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Nov. 17, 2021

Editor’s note: The write stuff

Years ago, after my grandma died, my family and I were going through her house and stumbled across a diary she had written when she was 16-years old. My two sisters and I sprawled across the bed sideways, so we could all read it at the same time. It was a fascinating glimpse into the early life she lived, long before she was our grandmother. This small year in her life was preserved for us to read. It was an incredible gift.

 

My mom kept diaries as an adult that we found after she died. The entries weren’t lengthy, sometimes it would just mention what my dad picked from their garden or the fact that they went out to dinner. But, sprinkled among the mundane parts of life are mentions of me, my sisters, our kids, friends, other family and special trips. Again, it was a gift to have these pieces of my mom in writing. I can almost hear her voice as I read them.

 

I have always been a talker, but it wasn’t until I was in middle school that I became a writer. I had always done well in schoolwork but, when I was 13, I learned I loved writing and that I wanted to do more of it. I discovered the power of words and the feelings they can convey. I decided then that no matter what I did in life, I wanted to be a storyteller too. I’m lucky I’ve been able to do that, for the most part. (It was a little hard to do while waiting tables.)

 

Jack Huber, a senior majoring in integrative biology, found his passion for writing a bit later in his life when he was a freshman at MSU, taking a creative writing course. An incredible scientist at heart, a poetry assignment sparked something in him. He’s combined both his passions and writes often about science. Read his Student view: How the ‘origins of life’ made me a writer to learn more about this talented Spartan.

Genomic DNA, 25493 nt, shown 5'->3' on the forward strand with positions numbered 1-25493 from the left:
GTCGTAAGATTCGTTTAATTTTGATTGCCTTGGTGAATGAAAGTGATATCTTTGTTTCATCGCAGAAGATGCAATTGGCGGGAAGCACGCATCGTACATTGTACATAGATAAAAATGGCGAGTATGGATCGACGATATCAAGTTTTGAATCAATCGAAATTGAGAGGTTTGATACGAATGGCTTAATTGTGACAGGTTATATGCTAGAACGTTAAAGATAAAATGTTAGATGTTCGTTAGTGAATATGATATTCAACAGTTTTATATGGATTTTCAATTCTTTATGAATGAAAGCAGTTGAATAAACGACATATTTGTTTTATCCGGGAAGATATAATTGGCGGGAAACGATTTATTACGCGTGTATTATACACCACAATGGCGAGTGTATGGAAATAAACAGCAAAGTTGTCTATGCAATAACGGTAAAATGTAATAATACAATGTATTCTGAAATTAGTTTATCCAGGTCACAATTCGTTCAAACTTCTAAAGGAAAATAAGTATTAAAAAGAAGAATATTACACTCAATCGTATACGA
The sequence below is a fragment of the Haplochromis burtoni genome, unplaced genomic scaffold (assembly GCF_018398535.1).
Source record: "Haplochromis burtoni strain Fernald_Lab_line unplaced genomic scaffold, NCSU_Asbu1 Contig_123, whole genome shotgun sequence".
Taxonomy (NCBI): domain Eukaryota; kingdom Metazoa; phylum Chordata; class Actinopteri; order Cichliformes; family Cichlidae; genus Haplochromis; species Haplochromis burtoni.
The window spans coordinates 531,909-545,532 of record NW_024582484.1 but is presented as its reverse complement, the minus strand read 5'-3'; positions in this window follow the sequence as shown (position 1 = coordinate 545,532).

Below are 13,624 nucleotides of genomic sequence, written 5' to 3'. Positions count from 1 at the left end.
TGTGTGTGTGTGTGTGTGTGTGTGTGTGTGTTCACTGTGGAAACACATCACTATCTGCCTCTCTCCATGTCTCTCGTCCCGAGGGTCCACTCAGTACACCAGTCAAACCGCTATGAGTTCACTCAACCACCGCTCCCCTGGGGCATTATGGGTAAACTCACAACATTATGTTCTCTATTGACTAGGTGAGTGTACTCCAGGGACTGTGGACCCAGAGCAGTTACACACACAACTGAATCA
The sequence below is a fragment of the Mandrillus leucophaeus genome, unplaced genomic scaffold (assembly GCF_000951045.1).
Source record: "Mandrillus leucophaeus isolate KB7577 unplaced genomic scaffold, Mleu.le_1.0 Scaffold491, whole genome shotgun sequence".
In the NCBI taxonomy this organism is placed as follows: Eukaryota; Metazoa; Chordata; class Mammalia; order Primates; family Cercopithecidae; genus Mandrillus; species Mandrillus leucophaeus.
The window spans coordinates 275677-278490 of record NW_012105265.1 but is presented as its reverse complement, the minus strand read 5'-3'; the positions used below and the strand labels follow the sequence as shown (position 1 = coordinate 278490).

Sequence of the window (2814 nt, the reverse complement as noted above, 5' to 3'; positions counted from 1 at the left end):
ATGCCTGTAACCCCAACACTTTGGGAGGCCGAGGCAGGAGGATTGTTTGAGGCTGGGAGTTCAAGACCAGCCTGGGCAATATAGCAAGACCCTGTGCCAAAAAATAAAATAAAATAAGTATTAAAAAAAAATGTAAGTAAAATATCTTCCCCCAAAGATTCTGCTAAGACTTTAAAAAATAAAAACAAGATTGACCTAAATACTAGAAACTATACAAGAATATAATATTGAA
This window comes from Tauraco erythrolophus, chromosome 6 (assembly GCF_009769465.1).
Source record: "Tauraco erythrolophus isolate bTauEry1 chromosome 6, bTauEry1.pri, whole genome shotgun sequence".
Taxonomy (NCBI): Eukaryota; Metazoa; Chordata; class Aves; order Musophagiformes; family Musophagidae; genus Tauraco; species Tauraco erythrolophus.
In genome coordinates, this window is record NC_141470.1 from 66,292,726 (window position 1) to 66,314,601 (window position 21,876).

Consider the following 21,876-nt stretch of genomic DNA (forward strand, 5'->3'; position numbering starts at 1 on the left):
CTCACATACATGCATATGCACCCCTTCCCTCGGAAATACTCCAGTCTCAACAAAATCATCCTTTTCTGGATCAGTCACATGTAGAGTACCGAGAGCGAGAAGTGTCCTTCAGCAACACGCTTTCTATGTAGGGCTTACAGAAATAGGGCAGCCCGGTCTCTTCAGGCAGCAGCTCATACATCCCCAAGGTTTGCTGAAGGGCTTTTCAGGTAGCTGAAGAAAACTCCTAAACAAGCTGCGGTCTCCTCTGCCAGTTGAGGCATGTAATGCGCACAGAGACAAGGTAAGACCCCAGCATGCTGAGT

No matter what field one studies, you can’t make it without writing. It’s an integral part of research, innovation, discovery and collaboration. Whether helping sea lions get home, making connections between wastewater and COVID-19 or stress-testing physics at FRIB, writing has certainly been part of the work.

 

I guarantee good writing has been a part of those Spartans who are finalists for prestigious scholarships. I’m sure it’s played a role in the jump in our academic reputation ranking and an increase in our graduation rates. Writing is the key that unlocks a lot of doors.

 

When I was 13, I also thought that someday I’d like to write a book. It hasn’t happened yet, but it’s something I still ponder. Now that I’ve lived a bit more of life, maybe I do have something to say. I haven’t kept diaries like my mom and grandma, but I hope that maybe somewhere down the road, relatives might stumble across these editor notes and get a glimpse into who I was, the work I did and the opportunities I’ve had here at MSU.

 

Never doubt that you have something to say. We all get so busy that letters and diaries have been replaced by texting and emails. But find some time and make an effort to jot something down for others to read. Life is fascinating. Words have power. Use yours to inspire or make a difference. Spartans Will.


Lisa Mulcrone 

Editor, MSUToday

 

Photo by Derrick L. Turner

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Editor's notes